Irrigation testing reveals need for new diesel pump market in Eastern Terai

The villages of Koiladi and Kanakpatti, in Saptari, Nepal, may seem similar. These two small farming communities lie a mere 25 kilometers apart and practice similar agricultural techniques in cultivating rice, wheat and more recently vegetables as part of the DSI4MTF project. In spite of these similarities, a recent aquifer pumping test session revealed a crucial difference in these two villages, reinforcing the importance of not assigning the same irrigation prescription to different sites, regardless of apparent similarities.

One of the most common means of irrigating fields in both villages is through diesel pumps. But while Koiladi farmers can run their pumps for hours without a reduction in flow, Kanakpatti farmers’ pumps run out of water in less than an hour. These Kanakpatti farmers are not running out of water, though. They are simply pumping out the available water faster than it is refilling. The sandy structure of the Kanakpatti aquifer allows for faster water flow than the Koiladi aquifer. Additionally, neighboring deposits of clay and rock slows down the more distant water that attempts to refill the area around the pump. This means that once the water has been quickly pumped out of the sandy area, farmers must wait half an hour before they are able to restart the pumps. The priming process required to restart the pumps is so labor-intensive (requires at least two people) that most farmers simply make do with the limited water provided by a 30-45 minute pumping session.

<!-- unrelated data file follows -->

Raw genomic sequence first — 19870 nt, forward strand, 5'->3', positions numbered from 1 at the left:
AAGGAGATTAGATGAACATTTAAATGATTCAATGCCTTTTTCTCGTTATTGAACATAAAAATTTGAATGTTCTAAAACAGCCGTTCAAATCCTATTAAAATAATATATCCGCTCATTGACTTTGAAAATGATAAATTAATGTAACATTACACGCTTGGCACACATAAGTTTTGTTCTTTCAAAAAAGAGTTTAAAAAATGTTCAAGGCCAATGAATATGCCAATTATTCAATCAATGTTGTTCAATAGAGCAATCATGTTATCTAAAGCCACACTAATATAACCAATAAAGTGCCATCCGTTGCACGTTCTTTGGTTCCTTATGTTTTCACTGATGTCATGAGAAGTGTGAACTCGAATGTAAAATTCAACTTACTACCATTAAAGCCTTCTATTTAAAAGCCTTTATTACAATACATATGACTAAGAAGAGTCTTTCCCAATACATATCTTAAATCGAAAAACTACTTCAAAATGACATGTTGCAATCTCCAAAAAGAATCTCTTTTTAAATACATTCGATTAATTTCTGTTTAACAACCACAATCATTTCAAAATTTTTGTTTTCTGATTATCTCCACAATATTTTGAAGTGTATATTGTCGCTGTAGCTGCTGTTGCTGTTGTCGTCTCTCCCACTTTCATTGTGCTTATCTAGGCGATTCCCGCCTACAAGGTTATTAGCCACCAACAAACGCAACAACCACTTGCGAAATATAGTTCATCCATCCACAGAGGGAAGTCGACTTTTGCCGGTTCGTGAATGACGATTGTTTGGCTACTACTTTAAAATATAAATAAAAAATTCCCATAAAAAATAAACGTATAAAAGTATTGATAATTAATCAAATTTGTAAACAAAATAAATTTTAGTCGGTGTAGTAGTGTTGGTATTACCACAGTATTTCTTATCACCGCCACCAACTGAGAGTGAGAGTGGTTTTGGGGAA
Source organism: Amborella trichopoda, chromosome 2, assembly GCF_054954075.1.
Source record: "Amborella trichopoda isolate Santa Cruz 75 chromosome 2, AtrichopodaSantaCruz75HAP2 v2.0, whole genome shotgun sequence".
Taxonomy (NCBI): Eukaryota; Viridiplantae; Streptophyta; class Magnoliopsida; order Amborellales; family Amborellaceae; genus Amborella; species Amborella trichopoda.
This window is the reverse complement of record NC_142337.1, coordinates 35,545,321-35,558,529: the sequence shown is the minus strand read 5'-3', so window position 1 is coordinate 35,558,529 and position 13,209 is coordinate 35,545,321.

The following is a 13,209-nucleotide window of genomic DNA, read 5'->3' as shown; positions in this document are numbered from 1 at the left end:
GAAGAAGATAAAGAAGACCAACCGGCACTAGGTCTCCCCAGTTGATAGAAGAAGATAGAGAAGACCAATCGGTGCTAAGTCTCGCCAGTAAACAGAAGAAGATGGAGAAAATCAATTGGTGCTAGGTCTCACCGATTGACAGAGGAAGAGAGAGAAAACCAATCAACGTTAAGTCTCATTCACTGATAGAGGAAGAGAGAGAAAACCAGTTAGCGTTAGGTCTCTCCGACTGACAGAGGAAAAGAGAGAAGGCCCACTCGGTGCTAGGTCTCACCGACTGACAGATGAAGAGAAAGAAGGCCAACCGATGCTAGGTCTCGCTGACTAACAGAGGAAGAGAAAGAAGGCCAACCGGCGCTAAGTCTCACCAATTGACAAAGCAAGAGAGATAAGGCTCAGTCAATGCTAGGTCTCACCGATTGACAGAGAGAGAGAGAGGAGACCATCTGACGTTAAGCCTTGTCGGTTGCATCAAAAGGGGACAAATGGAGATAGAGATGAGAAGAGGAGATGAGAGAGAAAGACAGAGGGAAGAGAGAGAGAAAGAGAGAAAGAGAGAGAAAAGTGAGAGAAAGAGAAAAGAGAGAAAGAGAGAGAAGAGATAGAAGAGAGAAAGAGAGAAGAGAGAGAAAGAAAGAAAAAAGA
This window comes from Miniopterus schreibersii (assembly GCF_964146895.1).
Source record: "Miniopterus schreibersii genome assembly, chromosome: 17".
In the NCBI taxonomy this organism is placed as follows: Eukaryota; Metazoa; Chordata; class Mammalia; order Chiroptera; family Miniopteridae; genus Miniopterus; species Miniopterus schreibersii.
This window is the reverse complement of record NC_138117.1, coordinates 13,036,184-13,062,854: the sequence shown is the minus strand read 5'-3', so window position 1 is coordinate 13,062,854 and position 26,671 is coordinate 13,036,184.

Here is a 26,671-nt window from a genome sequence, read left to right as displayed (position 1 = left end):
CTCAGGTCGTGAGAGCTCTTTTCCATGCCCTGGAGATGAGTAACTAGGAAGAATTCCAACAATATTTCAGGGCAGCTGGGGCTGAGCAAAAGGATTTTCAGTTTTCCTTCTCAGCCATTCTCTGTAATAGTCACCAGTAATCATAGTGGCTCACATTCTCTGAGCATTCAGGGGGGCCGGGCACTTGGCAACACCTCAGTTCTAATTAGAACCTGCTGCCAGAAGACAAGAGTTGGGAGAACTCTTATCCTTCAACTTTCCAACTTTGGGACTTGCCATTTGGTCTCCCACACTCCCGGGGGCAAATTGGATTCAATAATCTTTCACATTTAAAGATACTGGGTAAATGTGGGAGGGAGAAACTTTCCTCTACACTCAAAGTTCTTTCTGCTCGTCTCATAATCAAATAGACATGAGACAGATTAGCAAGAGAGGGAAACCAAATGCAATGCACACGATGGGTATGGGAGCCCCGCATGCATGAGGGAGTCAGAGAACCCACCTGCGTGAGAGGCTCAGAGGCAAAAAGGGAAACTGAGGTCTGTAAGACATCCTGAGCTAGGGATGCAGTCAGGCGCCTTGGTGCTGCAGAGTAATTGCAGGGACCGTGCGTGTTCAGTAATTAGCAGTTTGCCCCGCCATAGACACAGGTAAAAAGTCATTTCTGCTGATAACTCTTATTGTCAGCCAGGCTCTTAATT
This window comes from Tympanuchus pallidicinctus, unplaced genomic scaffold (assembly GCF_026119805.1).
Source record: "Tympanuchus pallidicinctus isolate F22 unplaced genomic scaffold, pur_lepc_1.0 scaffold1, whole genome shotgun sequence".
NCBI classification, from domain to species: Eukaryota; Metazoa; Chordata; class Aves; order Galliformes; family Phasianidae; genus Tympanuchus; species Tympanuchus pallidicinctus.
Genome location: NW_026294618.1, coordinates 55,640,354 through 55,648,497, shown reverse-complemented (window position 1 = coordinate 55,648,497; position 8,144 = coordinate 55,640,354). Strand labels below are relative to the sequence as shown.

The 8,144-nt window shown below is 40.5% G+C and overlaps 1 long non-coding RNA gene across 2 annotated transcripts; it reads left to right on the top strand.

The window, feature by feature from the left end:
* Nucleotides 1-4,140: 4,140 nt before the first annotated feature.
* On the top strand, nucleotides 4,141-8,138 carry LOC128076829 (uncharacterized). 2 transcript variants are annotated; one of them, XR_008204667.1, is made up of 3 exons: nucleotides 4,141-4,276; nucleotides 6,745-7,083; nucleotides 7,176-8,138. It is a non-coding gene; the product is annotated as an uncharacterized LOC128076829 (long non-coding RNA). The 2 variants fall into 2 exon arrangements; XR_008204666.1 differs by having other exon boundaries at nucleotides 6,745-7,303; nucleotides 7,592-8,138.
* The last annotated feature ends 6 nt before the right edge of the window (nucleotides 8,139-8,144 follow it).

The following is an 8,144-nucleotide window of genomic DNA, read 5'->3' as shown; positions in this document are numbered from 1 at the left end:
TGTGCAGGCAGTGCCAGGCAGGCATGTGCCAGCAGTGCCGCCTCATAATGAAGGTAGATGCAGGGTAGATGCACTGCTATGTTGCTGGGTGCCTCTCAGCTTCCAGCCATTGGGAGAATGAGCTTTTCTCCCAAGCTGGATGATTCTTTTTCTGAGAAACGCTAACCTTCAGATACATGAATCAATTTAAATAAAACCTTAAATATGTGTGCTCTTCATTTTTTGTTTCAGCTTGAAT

This problem can be solved by more appropriate technology. Currently, both villages mainly use the standard five horsepower diesel pumps available on the local market. While this works for Koiladi farmers, it is too high-powered for the rapidly-draining Kanakpatti aquifer. The project’s focus group discussions have found that the only lower-powered pump on the market is not designed to be used over the long-term, as it is made of lesser quality parts and more portable (and therefore more theft-prone).

This highlights the need for both appropriate technology and in-depth understanding of aquifers. Farmers in Kanakpatti and across this geological band that features sandy, quickly draining aquifers would benefit from the development of a market of low horsepower pumps. Farmers would have to prime the pump only once and let it run for hours, netting much more water over time. Once project analysis is complete, we will communicate the results of the study to inform the communities, policy makers and market chain stakeholders of how to better manage differences in groundwater availability and access. For the communities of this unique bhabar deposit area of the Siwalik zone of the Terai, this information will be crucial to decision-making.

The standard 5 horsepower pump used by the Koiladi and Kanakpatti farmers
The cheaper, less durable and more portable (and therefore theft-prone) 3 horsepower pump

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